“The proposal announced today would be a return to the past when we had a Department of Commerce doing economic development and Forward Wisconsin doing marketing for the state,” McCoshen said. “The old model wasn’t very effective over time.”

Scott Manley, vice president for government relations for Wisconsin Manufacturers and Commerce, the state’s largest business lobby, criticized Barca and Lassa, saying they have continually undermined the agency “by creating partisan distractions and diversions.”

“The Legislature enacted important reforms to WEDC in the state budget, and those reforms should be given time to work,” Manley said. “Our state’s job creation and economic development efforts are too important to get bogged down in political gamesmanship.”

Since May, Republicans removed Walker as WEDC board chairman at his request, cut $32 million from the agency’s budget and began to phase out the agency’s loan program.

Republicans who serve on the WEDC board have proposed removing all legislators from the board and the co-chairwoman of the Joint Legislative Audit Committee has said the state should consider creating criminal penalties for defrauding the agency.

The agency has previously adopted more than 100 internal policies, which officials say will ensure problems like the BCI loan don’t happen again. Next month the agency will welcome retired banking executive Mark Hogan as its third CEO since 2011.

In response to the Democratic proposal, WEDC spokesman Steven Michels noted the board has retained the Center for Regional Economic Competitiveness to advise the agency on best practices. He also highlighted news last week that Dollar General and Quad/Graphics would be expanding in the state.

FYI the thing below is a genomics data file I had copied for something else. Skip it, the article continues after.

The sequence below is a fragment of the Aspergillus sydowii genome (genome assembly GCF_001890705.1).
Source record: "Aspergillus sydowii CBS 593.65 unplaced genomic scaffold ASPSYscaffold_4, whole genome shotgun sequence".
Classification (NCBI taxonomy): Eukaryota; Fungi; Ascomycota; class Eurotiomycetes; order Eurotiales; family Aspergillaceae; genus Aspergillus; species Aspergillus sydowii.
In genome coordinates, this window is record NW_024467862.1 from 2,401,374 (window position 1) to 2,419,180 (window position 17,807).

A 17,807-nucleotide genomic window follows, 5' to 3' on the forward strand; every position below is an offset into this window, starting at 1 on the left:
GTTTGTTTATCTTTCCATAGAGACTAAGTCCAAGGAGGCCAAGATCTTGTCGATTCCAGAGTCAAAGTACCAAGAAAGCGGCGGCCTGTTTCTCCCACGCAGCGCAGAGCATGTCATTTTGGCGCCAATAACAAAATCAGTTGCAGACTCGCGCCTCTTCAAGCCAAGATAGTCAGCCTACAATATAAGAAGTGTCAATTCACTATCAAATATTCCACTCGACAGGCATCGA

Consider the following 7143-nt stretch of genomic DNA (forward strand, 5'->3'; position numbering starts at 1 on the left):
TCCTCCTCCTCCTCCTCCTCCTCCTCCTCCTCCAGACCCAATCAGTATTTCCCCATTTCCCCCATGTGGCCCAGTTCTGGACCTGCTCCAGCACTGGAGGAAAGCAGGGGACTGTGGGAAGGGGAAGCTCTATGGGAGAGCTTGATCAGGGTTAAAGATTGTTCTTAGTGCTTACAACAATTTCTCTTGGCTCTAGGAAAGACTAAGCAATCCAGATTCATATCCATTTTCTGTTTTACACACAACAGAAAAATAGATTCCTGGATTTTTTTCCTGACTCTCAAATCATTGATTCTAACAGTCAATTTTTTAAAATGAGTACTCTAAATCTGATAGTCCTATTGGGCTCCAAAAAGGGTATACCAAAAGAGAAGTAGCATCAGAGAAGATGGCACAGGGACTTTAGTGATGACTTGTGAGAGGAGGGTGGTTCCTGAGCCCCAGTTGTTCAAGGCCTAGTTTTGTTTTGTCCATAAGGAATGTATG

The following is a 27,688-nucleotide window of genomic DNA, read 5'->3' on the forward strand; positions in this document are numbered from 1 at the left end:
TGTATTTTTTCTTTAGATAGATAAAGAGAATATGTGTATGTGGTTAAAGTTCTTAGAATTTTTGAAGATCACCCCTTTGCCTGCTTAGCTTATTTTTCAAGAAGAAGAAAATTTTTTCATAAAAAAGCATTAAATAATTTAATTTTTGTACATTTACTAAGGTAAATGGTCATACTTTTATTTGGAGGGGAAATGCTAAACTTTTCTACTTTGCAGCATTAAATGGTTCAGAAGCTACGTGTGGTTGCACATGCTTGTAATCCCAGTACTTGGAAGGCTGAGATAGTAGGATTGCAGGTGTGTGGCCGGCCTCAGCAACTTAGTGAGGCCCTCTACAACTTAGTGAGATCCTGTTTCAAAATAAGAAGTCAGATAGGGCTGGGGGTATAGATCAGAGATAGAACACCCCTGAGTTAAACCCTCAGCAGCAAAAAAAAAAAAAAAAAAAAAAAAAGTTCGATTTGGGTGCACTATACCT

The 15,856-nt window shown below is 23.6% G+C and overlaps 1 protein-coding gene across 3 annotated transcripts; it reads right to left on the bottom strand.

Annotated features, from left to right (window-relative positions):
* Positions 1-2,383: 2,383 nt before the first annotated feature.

“WEDC’s structure and responsiveness was integral to those projects coming to Wisconsin and they will create over 1,000 jobs and $150 million in capital investment,” Michels said.

Lassa said creating a new agency builds on Walker’s budget proposal to merge WEDC with the Wisconsin Housing and Economic Development Authority. That proposal was scrapped after an audit of WEDC found the agency wasn’t following state law or its own policies in awarding taxpayer incentives to companies. It also wasn’t verifying that companies were creating promised jobs.

The proposal would once again house oversight of the state’s Community Development Block Grant program, which administers federal funds, and a state venture capital fund within the same agency that provides grants, loans and tax credits to businesses.

The CDBG housing program was moved from Commerce to the Department of Administration in 2011, and the CDBG economic development program was moved from WEDC to DOA in 2013 after the U.S. Department of Housing and Urban Development raised concerns about the program being administered by a non-state agency.

Barca said the CDBG program being moved to DOA was an example of one of the unintended consequences of WEDC being created so hastily. Another example, he said, has been the need for the agency to hire private attorneys to recover bad loans in court, rather than using the Department of Justice.

Lassa said the new department would be different from the Commerce Department, which WEDC replaced, because it wouldn’t take on any regulatory responsibilities, such as inspecting carnival rides.

The new model would also differ from WEDC because there would be a longer transition period and input from a committee made up of private-sector and economic development officials.